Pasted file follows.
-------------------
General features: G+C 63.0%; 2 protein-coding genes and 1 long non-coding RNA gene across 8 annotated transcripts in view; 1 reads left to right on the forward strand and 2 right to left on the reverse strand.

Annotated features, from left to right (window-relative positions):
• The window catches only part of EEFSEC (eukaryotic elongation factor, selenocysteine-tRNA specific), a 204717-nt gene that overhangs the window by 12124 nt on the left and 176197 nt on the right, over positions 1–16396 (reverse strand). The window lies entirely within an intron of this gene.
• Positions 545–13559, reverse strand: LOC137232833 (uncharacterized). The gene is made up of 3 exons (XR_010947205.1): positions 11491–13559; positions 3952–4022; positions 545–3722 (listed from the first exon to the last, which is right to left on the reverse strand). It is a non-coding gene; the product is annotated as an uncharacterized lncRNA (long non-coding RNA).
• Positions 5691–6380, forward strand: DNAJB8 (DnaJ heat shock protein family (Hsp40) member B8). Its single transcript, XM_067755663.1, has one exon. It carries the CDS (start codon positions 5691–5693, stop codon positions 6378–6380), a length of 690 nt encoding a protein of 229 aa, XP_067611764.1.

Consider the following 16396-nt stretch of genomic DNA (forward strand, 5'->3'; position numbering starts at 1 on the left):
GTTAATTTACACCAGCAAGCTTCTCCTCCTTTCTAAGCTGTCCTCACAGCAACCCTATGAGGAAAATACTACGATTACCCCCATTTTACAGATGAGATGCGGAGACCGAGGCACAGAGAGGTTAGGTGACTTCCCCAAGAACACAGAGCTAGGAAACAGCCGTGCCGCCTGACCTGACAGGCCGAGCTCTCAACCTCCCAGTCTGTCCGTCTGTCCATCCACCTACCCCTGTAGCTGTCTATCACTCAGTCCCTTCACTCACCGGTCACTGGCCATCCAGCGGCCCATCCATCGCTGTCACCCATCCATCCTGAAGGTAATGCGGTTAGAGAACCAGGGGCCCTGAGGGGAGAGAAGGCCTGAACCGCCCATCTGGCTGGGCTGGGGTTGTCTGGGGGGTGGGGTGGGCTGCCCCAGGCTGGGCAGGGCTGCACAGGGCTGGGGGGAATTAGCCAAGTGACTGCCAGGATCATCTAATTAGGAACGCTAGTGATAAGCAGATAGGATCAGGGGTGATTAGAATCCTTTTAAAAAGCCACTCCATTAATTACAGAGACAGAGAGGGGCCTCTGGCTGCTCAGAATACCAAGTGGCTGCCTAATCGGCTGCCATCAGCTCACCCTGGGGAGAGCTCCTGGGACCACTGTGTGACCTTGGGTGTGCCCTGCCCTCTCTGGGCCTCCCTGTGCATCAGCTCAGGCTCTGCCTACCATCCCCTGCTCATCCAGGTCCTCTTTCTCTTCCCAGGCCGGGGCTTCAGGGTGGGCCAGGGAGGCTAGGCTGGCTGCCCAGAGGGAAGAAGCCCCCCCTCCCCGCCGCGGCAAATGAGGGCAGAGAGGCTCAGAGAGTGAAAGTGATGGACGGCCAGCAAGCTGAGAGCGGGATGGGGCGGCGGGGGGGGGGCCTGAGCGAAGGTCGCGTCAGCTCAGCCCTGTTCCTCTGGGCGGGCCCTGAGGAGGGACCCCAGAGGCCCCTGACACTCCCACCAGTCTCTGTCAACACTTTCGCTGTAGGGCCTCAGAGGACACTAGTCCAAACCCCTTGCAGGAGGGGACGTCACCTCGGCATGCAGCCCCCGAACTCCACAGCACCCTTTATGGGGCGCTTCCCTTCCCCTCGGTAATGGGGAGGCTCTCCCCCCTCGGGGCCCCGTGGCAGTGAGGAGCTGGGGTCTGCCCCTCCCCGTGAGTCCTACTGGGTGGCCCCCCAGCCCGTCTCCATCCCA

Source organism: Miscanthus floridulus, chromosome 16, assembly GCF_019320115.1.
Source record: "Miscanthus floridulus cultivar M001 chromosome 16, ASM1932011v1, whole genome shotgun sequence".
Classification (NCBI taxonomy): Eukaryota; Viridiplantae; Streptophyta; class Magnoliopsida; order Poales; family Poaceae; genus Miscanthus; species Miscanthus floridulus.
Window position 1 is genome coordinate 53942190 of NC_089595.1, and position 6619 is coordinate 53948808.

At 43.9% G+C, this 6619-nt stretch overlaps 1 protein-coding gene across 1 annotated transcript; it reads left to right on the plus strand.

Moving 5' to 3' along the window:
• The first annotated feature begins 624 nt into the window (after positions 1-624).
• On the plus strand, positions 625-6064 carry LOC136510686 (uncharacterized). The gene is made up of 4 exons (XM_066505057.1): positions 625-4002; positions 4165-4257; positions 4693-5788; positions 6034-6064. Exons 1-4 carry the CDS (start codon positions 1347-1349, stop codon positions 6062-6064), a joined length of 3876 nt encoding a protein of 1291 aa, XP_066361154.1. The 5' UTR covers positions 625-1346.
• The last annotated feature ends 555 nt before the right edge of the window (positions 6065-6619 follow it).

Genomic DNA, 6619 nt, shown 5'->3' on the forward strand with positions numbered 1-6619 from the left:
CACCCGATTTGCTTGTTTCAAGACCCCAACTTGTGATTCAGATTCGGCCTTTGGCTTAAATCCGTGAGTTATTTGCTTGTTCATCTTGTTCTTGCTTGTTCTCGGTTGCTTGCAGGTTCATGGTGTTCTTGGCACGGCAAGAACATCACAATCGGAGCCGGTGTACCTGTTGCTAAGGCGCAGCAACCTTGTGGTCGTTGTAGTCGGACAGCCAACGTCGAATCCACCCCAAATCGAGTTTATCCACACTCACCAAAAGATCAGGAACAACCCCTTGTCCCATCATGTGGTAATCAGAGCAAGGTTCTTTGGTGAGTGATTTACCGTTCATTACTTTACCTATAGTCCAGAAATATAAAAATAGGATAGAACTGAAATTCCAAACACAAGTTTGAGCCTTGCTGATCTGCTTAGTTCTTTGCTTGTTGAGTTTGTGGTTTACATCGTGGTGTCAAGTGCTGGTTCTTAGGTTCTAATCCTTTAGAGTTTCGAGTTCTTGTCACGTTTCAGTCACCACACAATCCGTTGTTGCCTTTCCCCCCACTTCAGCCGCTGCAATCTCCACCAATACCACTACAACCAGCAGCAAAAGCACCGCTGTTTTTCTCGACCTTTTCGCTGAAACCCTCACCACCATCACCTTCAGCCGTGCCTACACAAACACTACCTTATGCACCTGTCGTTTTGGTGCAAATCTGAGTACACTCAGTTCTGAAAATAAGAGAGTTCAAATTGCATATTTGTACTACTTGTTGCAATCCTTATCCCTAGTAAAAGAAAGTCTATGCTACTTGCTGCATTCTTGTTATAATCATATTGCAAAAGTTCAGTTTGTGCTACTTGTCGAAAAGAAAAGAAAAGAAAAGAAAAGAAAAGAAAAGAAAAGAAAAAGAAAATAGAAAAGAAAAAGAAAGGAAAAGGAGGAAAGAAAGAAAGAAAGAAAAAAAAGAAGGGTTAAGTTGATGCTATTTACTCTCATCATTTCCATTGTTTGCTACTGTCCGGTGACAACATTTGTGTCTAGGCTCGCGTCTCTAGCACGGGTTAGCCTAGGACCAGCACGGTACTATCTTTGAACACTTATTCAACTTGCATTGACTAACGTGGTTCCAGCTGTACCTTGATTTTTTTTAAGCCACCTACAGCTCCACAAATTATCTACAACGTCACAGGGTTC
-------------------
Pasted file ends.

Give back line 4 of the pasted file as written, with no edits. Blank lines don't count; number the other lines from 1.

• Positions 545–13559, reverse strand: LOC137232833 (uncharacterized). The gene is made up of 3 exons (XR_010947205.1): positions 11491–13559; positions 3952–4022; positions 545–3722 (listed from the first exon to the last, which is right to left on the reverse strand). It is a non-coding gene; the product is annotated as an uncharacterized lncRNA (long non-coding RNA).